Residents weigh in on budgetary needs

By on October 15, 2013 8:41 am
Residents help decide on neighborhood priorities at the latest participatory budgeting meeting on Oct. 5 at Abraham House on Willis Avenue.

Steven Trader

Residents help decide on neighborhood priorities at the latest participatory budgeting meeting on Oct. 9 at Abraham House on Willis Avenue.

Lighting and youth programs top list of wants

Mott Haven residents gathered on Oct. 9 to consider how to spend a million dollars on some pressing needs in the community.

The meeting at Abraham House on Willis Avenue was part of a citywide Participatory Budgeting initiative implemented two years ago by four city council members, including Melissa Mark-Viverito who represents East Harlem and Mott Haven. 

Eight other council members in districts around the city have implemented the initiative, which calls on their constituents to propose and vote on projects they think will help upgrade their communities with money the council members allocate from their budgets.

Among the items attendees proposed at the meeting were improved lighting for local housing projects, the reopening of the Mott Haven Community Center on 143 St. and Willis Ave., equipment for children’s playgrounds and after-school programs and funding to help kick start the borough’s first ever Children’s Museum.

About 25 people broke up into two groups and circled around giant sheets of paper hung on the walls to exchange ideas.

“What’s good about it is that you are able to ask for money that is otherwise not normally available and getting it for your community,” said Princella Jamerson, a Millbrook House tenant. She proposed several different ideas, including better lighting in front of Millbrook.

Creating meaningful opportunities for Mott Haven’s young people was a recurring theme among the proposals.

“Educational programs are definitely important, there’s not enough programs for the youth in the neighborhood,” added John Johnson, a local tenant leader and member of Community Board 1.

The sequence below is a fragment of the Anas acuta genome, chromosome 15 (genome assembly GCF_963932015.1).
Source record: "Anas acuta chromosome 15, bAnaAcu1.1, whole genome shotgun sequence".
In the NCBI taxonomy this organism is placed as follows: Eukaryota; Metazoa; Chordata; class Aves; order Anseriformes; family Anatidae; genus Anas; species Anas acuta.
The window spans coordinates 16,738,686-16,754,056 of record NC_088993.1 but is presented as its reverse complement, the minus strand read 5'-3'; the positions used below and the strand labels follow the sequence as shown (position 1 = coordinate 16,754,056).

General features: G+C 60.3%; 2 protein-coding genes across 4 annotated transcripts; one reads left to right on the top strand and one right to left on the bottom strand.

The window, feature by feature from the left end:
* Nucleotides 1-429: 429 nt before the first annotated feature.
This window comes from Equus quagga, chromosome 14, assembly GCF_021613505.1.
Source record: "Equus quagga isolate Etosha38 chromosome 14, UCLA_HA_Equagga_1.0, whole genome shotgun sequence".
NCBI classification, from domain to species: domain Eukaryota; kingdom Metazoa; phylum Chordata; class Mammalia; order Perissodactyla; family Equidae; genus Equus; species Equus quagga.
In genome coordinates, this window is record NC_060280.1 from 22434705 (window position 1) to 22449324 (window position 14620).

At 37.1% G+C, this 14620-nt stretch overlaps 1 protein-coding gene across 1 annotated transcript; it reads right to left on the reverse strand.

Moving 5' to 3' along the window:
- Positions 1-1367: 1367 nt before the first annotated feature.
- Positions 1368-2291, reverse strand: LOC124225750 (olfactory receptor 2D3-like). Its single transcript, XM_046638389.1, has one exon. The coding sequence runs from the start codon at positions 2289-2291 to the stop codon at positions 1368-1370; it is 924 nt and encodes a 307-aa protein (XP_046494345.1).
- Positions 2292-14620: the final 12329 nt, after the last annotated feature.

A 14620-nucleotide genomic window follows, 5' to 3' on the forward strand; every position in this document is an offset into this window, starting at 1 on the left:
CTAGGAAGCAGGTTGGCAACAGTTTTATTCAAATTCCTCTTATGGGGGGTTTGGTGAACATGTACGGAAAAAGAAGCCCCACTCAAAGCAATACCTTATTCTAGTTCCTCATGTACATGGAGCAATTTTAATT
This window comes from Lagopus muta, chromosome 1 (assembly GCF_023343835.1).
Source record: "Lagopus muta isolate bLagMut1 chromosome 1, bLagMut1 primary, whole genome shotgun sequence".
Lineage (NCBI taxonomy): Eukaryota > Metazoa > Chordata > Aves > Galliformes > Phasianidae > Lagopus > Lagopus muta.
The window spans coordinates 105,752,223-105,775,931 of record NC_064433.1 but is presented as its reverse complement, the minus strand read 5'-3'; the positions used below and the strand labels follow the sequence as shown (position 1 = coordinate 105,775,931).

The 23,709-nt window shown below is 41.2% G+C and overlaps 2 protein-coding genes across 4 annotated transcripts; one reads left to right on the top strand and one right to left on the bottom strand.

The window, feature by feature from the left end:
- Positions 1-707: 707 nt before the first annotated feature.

Meetings to take proposals from the community will extend through the end of October. Residents chosen to be project delegates will continue to meet and debate project plans and costs through next March.

Once the proposals are finalized, they will be put to a community vote in April. The winning projects will then go on for inclusion in the full City budget.

Despite an initial commitment of $1 million in funding last year, Mark-Viverito spent almost double that amount, $1.9 million, on six projects throughout the district including additional security cameras for some NYCHA complexes, laptops for schools, and a solar-powered greenhouse at Millbrook Houses.

“I actually think that we’re going to see a lot of participation over here in the South Bronx and a lot of collaboration between the two boroughs in this district,” said Joseph Taranto, Mark-Viverito’s deputy chief of staff, adding “we’ll see the Bronx get its share.”

Last year, Mott Haven represented a small part of Mark-Viverito’s district, but earlier this year the city’s redistricting commission reshaped the lines, putting 50.1 percent of her district in the neighborhood.

Mark-Viverito did not attend the meeting at Abraham House. She was in San Juan, Puerto Rico working with that city’s mayor to help implement participatory budgeting.

Ray Figueroa Jr., whose proposal for a solar-powered green house at Millbrook Houses garnered the votes needed for implementation last year, said that project is moving slowly through the bureaucratic phases of the city’s financing process.

“It really is a very enlightened initiative,” Figueroa Jr. said of the budgeting initiative, adding that it is “the sort of thing that will help to galvanize civic engagement.”

Others agreed the process helps energize residents, and will keep them involved in the political process.

“Once they see those projects actually happen and come into play for the community, that will be a beautiful thing for them to say ‘hey, I was involved with that,’” said Johnson.

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